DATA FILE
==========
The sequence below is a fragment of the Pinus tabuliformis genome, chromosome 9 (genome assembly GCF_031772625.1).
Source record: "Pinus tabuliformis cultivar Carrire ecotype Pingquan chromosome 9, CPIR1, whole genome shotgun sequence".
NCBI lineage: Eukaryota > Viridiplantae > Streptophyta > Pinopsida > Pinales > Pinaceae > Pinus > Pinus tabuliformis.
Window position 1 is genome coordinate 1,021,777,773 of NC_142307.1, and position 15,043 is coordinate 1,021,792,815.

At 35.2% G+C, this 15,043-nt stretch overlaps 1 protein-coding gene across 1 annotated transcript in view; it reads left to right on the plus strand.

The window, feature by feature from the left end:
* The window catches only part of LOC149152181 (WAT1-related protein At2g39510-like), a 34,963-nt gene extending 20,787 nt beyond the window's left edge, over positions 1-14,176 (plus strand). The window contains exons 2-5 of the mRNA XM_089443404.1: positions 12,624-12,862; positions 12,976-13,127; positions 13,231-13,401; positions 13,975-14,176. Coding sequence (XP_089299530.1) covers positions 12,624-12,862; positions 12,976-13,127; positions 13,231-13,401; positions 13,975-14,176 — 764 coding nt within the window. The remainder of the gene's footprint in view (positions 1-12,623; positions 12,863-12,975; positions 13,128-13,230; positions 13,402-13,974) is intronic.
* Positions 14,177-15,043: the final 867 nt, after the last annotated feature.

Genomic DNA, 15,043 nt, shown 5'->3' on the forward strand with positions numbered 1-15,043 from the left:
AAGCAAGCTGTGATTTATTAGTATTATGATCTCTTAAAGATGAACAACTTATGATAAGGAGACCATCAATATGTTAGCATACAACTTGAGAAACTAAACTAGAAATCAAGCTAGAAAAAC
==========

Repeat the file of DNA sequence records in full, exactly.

The sequence below is a fragment of the Pinus tabuliformis genome, chromosome 9 (genome assembly GCF_031772625.1).
Source record: "Pinus tabuliformis cultivar Carrire ecotype Pingquan chromosome 9, CPIR1, whole genome shotgun sequence".
NCBI lineage: Eukaryota > Viridiplantae > Streptophyta > Pinopsida > Pinales > Pinaceae > Pinus > Pinus tabuliformis.
Window position 1 is genome coordinate 1,021,777,773 of NC_142307.1, and position 15,043 is coordinate 1,021,792,815.

At 35.2% G+C, this 15,043-nt stretch overlaps 1 protein-coding gene across 1 annotated transcript in view; it reads left to right on the plus strand.

The window, feature by feature from the left end:
* The window catches only part of LOC149152181 (WAT1-related protein At2g39510-like), a 34,963-nt gene extending 20,787 nt beyond the window's left edge, over positions 1-14,176 (plus strand). The window contains exons 2-5 of the mRNA XM_089443404.1: positions 12,624-12,862; positions 12,976-13,127; positions 13,231-13,401; positions 13,975-14,176. Coding sequence (XP_089299530.1) covers positions 12,624-12,862; positions 12,976-13,127; positions 13,231-13,401; positions 13,975-14,176 — 764 coding nt within the window. The remainder of the gene's footprint in view (positions 1-12,623; positions 12,863-12,975; positions 13,128-13,230; positions 13,402-13,974) is intronic.
* Positions 14,177-15,043: the final 867 nt, after the last annotated feature.

Genomic DNA, 15,043 nt, shown 5'->3' on the forward strand with positions numbered 1-15,043 from the left:
AAGCAAGCTGTGATTTATTAGTATTATGATCTCTTAAAGATGAACAACTTATGATAAGGAGACCATCAATATGTTAGCATACAACTTGAGAAACTAAACTAGAAATCAAGCTAGAAAAAC